Private Schools in Uganda: Taxing, Very Taxing
I appreciate the remarks made by the Ugandan bishop of Kasana-Luweero when he objected to the government’s repeal of tax-exemptions for private schools. But in his zeal to present private schools as an ally of government, Bishop Paul Ssemogerere may have fallen into a subtle trap.
Bishop Ssemogerere stated that “it is the government’s obligation to educate Ugandans, and private schools just come to assist it.” While it is true that private schools perform a vital social task, it is very doubtful that many of them conceive their role as assisting in what is essentially a government task. In this case, the propaganda effort obscures the deeper principles at stake.
Based on any significant understanding of the nature and purpose of government, we would be hard-pressed to argue that a government has an obligation to educate the people over which it rules. Ordinarily, this would be a dramatic violation of the principle of subsidiarity. Moreover, if there has been one thing established by the history of the modern world, it is the danger of placing government in control of education.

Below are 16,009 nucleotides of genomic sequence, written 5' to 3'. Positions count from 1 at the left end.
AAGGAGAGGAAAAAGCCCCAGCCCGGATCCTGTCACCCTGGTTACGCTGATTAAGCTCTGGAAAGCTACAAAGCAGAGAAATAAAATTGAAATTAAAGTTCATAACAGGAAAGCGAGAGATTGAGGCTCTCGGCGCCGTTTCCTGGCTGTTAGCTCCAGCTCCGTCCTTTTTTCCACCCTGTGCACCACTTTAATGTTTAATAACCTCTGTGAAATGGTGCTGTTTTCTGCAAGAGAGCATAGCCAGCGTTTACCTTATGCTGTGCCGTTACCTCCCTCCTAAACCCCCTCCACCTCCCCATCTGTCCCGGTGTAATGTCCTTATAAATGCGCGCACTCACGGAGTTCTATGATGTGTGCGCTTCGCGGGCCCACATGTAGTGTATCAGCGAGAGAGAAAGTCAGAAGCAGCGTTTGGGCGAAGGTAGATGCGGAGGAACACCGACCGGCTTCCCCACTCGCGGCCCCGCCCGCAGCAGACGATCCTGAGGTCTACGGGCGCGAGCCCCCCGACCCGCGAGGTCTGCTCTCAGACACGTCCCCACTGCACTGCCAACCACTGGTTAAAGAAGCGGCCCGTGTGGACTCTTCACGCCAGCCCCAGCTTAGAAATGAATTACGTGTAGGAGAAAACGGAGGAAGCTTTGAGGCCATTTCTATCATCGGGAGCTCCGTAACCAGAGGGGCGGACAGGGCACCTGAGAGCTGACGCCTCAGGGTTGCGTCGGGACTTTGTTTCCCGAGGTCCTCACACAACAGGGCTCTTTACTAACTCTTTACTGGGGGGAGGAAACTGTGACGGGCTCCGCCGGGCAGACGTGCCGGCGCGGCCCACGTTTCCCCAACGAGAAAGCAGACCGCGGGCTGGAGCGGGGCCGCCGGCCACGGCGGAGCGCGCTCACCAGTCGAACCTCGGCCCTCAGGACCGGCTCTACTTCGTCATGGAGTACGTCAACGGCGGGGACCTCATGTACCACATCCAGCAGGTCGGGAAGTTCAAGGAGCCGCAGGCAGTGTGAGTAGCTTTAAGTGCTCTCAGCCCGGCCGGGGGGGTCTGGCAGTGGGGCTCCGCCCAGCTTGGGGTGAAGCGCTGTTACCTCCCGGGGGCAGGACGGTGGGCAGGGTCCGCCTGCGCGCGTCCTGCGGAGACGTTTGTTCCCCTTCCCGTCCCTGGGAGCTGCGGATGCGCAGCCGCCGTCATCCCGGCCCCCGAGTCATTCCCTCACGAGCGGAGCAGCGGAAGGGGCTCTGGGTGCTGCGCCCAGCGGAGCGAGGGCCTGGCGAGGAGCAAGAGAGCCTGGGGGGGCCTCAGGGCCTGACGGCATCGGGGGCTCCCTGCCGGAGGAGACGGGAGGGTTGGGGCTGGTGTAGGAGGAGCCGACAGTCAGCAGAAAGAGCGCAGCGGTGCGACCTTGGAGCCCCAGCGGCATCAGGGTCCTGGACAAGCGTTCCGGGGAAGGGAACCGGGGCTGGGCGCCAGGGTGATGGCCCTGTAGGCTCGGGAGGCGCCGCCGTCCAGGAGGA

The better approach to the question is this: “Education is vital to the common good. Why would the government deliberately make it more difficult for people to open, operate and participate in schools to educate their children?”
This question is not limited to Uganda. Throughout the West, we have been awaiting a valid answer for a very long time. It is a broad question: Taxation is not the only way to interfere with education; but governmental “responsibility” for schools almost always proves very taxing to those who really do want to educate.
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